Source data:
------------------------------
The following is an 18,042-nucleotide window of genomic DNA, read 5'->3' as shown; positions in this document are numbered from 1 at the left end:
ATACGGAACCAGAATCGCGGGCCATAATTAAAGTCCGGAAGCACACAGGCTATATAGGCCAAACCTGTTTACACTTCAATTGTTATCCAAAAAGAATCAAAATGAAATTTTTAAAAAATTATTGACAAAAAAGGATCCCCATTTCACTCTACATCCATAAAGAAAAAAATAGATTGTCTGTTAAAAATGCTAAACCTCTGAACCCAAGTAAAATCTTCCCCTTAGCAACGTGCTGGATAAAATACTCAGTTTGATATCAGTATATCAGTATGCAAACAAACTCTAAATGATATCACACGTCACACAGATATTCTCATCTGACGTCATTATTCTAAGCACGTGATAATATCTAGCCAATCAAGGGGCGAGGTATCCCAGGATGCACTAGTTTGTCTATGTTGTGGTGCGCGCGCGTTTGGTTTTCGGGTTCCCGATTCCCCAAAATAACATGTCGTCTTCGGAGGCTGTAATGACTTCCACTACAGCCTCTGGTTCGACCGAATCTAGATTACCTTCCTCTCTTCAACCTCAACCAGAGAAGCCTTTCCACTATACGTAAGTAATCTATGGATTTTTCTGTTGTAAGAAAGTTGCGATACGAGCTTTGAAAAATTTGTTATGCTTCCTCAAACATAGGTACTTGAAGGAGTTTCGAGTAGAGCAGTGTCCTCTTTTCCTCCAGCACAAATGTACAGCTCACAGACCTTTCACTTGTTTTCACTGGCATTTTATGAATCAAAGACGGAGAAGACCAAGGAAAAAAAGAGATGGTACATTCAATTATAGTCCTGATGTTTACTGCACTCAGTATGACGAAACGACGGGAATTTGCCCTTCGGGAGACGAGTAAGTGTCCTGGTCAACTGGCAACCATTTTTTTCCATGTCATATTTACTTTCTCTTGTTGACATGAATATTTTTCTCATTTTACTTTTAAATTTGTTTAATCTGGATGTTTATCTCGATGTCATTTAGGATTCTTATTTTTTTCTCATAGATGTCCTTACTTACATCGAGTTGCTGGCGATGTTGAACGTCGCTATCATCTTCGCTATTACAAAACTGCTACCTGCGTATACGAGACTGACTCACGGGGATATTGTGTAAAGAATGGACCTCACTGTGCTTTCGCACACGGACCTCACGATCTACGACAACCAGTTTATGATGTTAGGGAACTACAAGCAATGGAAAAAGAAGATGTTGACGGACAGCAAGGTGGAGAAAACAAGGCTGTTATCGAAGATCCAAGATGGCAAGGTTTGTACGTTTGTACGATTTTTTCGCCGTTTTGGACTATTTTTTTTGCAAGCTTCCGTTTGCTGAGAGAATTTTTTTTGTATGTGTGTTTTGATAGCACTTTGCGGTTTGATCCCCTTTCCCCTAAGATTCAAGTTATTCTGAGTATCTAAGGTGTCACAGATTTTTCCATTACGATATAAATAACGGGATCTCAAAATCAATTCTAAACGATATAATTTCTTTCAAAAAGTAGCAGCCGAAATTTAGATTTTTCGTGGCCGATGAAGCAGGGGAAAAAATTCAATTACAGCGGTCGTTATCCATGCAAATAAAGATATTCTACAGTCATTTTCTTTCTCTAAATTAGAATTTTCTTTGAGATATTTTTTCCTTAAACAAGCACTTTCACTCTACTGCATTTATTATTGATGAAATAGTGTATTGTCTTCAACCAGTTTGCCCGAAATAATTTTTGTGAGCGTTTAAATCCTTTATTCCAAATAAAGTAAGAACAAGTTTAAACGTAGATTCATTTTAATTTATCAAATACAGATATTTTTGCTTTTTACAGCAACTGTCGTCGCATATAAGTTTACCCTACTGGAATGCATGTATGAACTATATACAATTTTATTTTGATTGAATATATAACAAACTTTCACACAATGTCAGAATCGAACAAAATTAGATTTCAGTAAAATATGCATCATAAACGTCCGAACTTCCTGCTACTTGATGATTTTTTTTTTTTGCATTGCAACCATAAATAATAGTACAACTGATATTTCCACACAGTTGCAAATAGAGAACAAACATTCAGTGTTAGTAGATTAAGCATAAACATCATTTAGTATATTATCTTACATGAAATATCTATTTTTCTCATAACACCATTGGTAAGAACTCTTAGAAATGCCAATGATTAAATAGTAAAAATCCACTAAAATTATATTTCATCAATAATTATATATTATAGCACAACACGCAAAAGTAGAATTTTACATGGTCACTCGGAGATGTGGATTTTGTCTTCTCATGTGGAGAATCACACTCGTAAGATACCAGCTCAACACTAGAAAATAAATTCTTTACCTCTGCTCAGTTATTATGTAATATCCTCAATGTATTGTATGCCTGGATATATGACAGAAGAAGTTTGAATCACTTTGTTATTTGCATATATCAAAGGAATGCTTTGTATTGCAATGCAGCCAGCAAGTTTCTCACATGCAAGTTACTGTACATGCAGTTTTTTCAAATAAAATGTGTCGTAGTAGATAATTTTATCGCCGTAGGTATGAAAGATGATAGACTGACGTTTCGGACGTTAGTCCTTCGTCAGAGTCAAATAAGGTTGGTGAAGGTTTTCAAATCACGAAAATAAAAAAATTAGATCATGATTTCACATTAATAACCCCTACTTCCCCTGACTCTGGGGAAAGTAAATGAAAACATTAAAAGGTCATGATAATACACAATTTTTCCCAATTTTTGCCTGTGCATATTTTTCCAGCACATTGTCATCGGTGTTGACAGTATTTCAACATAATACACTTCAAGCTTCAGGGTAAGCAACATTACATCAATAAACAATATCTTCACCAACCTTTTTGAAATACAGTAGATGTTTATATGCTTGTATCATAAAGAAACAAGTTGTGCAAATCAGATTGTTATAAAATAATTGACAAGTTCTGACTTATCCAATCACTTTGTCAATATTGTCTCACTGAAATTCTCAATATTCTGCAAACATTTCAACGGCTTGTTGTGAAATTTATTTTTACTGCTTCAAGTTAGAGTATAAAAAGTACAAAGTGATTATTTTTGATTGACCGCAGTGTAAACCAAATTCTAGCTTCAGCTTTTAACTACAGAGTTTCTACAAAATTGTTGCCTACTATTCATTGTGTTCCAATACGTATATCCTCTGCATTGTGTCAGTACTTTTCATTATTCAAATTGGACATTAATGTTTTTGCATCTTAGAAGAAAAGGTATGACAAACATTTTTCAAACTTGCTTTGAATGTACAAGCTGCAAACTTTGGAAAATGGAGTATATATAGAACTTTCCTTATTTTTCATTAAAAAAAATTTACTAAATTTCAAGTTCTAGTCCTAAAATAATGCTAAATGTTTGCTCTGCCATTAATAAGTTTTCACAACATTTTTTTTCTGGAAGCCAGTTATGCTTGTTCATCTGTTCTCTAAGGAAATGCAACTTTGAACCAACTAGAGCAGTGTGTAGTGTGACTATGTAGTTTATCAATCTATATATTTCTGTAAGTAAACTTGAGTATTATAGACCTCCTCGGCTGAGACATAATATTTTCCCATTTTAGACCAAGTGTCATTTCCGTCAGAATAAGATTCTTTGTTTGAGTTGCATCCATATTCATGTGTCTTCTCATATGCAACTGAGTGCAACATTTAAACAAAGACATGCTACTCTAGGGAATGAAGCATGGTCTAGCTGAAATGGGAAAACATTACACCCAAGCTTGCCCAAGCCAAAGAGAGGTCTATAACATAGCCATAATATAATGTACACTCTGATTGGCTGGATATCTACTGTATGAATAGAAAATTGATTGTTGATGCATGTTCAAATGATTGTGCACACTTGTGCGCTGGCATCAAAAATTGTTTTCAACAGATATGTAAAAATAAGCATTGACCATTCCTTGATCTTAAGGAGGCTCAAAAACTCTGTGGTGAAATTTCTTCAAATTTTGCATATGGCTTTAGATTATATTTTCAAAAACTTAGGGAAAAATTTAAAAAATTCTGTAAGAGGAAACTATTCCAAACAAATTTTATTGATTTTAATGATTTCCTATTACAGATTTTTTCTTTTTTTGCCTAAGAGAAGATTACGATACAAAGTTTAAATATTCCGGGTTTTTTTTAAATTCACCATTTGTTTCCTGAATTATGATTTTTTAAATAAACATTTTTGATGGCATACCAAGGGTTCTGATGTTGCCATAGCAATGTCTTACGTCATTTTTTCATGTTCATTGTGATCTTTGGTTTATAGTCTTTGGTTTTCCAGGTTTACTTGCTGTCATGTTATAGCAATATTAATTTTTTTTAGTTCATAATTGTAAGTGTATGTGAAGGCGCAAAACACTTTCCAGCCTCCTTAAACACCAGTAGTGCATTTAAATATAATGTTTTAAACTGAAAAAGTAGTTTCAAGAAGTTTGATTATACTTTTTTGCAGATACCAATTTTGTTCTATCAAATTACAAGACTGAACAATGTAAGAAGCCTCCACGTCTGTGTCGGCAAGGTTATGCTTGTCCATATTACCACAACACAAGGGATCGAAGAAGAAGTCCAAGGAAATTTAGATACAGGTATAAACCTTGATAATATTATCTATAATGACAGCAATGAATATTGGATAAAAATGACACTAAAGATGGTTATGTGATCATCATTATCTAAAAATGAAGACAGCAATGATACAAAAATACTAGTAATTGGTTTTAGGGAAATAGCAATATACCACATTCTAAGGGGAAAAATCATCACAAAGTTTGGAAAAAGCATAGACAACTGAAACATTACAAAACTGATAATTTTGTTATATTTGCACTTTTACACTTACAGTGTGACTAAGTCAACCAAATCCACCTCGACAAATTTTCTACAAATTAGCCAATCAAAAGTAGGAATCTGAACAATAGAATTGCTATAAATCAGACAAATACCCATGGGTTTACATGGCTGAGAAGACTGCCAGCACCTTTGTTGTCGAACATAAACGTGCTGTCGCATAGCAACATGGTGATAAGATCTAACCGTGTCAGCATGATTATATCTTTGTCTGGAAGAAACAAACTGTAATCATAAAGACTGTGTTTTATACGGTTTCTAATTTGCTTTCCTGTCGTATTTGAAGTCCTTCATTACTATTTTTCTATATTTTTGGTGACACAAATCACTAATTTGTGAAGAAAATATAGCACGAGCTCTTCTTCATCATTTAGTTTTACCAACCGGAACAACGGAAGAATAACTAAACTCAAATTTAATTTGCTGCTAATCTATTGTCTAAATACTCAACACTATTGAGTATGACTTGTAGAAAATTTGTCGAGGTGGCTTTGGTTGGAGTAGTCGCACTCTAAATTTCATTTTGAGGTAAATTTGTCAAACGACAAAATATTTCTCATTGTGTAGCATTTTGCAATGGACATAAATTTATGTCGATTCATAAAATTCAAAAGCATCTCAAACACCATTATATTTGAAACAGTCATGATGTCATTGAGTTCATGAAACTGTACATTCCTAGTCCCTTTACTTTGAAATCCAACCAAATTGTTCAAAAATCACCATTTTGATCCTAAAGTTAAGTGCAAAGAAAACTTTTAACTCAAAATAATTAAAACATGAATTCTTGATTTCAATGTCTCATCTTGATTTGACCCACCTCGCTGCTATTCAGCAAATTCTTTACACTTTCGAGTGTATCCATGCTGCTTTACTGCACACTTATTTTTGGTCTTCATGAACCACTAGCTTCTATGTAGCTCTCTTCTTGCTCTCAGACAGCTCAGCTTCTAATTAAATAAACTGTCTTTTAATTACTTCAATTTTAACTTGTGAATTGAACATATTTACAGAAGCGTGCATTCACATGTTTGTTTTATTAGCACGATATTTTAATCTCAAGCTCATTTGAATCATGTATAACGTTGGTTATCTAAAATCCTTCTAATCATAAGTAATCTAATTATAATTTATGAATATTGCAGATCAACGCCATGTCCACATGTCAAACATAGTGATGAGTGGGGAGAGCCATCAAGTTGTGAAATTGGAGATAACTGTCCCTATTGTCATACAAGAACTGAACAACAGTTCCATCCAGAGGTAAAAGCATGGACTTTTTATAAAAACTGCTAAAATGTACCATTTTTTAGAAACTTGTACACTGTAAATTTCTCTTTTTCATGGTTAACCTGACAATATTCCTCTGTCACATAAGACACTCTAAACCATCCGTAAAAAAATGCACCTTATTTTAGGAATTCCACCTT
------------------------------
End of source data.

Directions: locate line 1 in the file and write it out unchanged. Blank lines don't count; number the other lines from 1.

The following is an 18,042-nucleotide window of genomic DNA, read 5'->3' as shown; positions in this document are numbered from 1 at the left end: